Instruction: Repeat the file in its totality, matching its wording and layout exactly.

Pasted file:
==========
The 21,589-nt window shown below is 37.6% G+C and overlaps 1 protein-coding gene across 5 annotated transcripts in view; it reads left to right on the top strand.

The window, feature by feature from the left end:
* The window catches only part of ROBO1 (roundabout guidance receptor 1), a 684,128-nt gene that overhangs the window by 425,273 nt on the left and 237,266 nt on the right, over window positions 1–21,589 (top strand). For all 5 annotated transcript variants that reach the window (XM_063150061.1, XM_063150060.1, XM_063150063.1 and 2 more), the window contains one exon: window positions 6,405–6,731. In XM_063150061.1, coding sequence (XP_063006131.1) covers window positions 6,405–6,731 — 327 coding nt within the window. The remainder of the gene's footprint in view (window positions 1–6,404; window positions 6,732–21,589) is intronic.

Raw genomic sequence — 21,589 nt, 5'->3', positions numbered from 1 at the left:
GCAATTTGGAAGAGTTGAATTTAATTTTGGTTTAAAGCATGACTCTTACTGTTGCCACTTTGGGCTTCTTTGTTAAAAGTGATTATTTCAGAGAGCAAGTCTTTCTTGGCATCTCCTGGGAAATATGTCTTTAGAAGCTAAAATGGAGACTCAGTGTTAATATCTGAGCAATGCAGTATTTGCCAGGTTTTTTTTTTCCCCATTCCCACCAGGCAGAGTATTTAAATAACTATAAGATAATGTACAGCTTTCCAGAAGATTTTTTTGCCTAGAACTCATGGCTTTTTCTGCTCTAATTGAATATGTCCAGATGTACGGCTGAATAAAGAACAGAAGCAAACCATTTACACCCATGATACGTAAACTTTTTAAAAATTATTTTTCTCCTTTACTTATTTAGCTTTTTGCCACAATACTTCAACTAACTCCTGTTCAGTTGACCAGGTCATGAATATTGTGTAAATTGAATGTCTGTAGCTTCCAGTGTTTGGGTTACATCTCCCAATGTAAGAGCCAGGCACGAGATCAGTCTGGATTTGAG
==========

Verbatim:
The 21,589-nt window shown below is 37.6% G+C and overlaps 1 protein-coding gene across 5 annotated transcripts in view; it reads left to right on the top strand.

The window, feature by feature from the left end:
* The window catches only part of ROBO1 (roundabout guidance receptor 1), a 684,128-nt gene that overhangs the window by 425,273 nt on the left and 237,266 nt on the right, over window positions 1–21,589 (top strand). For all 5 annotated transcript variants that reach the window (XM_063150061.1, XM_063150060.1, XM_063150063.1 and 2 more), the window contains one exon: window positions 6,405–6,731. In XM_063150061.1, coding sequence (XP_063006131.1) covers window positions 6,405–6,731 — 327 coding nt within the window. The remainder of the gene's footprint in view (window positions 1–6,404; window positions 6,732–21,589) is intronic.

Raw genomic sequence — 21,589 nt, 5'->3', positions numbered from 1 at the left:
GCAATTTGGAAGAGTTGAATTTAATTTTGGTTTAAAGCATGACTCTTACTGTTGCCACTTTGGGCTTCTTTGTTAAAAGTGATTATTTCAGAGAGCAAGTCTTTCTTGGCATCTCCTGGGAAATATGTCTTTAGAAGCTAAAATGGAGACTCAGTGTTAATATCTGAGCAATGCAGTATTTGCCAGGTTTTTTTTTTCCCCATTCCCACCAGGCAGAGTATTTAAATAACTATAAGATAATGTACAGCTTTCCAGAAGATTTTTTTGCCTAGAACTCATGGCTTTTTCTGCTCTAATTGAATATGTCCAGATGTACGGCTGAATAAAGAACAGAAGCAAACCATTTACACCCATGATACGTAAACTTTTTAAAAATTATTTTTCTCCTTTACTTATTTAGCTTTTTGCCACAATACTTCAACTAACTCCTGTTCAGTTGACCAGGTCATGAATATTGTGTAAATTGAATGTCTGTAGCTTCCAGTGTTTGGGTTACATCTCCCAATGTAAGAGCCAGGCACGAGATCAGTCTGGATTTGAG